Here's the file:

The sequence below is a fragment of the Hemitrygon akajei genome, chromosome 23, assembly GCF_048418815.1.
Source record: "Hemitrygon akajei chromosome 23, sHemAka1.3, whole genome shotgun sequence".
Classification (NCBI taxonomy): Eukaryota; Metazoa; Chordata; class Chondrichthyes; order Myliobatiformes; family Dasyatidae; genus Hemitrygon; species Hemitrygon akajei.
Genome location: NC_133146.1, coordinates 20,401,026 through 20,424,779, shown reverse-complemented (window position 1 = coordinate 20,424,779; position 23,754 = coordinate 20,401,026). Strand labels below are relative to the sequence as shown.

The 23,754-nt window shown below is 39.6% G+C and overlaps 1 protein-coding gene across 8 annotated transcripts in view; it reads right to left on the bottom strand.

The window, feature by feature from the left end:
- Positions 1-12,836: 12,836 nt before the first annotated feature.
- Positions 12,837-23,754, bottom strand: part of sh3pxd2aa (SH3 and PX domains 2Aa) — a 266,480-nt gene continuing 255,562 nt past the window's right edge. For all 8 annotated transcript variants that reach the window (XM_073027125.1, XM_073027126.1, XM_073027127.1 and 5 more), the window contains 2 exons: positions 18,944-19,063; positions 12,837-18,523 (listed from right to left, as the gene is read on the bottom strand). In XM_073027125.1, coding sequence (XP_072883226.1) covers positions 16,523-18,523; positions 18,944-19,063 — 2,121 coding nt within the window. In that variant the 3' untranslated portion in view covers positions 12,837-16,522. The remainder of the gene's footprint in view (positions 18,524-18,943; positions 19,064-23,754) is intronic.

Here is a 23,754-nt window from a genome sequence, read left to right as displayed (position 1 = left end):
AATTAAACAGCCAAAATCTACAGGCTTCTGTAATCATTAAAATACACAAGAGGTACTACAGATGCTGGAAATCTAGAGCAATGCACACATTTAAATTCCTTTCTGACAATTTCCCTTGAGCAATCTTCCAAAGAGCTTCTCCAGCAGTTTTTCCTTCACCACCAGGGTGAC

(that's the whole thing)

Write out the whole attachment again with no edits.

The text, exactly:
The sequence below is a fragment of the Hemitrygon akajei genome, chromosome 23, assembly GCF_048418815.1.
Source record: "Hemitrygon akajei chromosome 23, sHemAka1.3, whole genome shotgun sequence".
Classification (NCBI taxonomy): Eukaryota; Metazoa; Chordata; class Chondrichthyes; order Myliobatiformes; family Dasyatidae; genus Hemitrygon; species Hemitrygon akajei.
Genome location: NC_133146.1, coordinates 20,401,026 through 20,424,779, shown reverse-complemented (window position 1 = coordinate 20,424,779; position 23,754 = coordinate 20,401,026). Strand labels below are relative to the sequence as shown.

The 23,754-nt window shown below is 39.6% G+C and overlaps 1 protein-coding gene across 8 annotated transcripts in view; it reads right to left on the bottom strand.

The window, feature by feature from the left end:
- Positions 1-12,836: 12,836 nt before the first annotated feature.
- Positions 12,837-23,754, bottom strand: part of sh3pxd2aa (SH3 and PX domains 2Aa) — a 266,480-nt gene continuing 255,562 nt past the window's right edge. For all 8 annotated transcript variants that reach the window (XM_073027125.1, XM_073027126.1, XM_073027127.1 and 5 more), the window contains 2 exons: positions 18,944-19,063; positions 12,837-18,523 (listed from right to left, as the gene is read on the bottom strand). In XM_073027125.1, coding sequence (XP_072883226.1) covers positions 16,523-18,523; positions 18,944-19,063 — 2,121 coding nt within the window. In that variant the 3' untranslated portion in view covers positions 12,837-16,522. The remainder of the gene's footprint in view (positions 18,524-18,943; positions 19,064-23,754) is intronic.

Here is a 23,754-nt window from a genome sequence, read left to right as displayed (position 1 = left end):
AATTAAACAGCCAAAATCTACAGGCTTCTGTAATCATTAAAATACACAAGAGGTACTACAGATGCTGGAAATCTAGAGCAATGCACACATTTAAATTCCTTTCTGACAATTTCCCTTGAGCAATCTTCCAAAGAGCTTCTCCAGCAGTTTTTCCTTCACCACCAGGGTGAC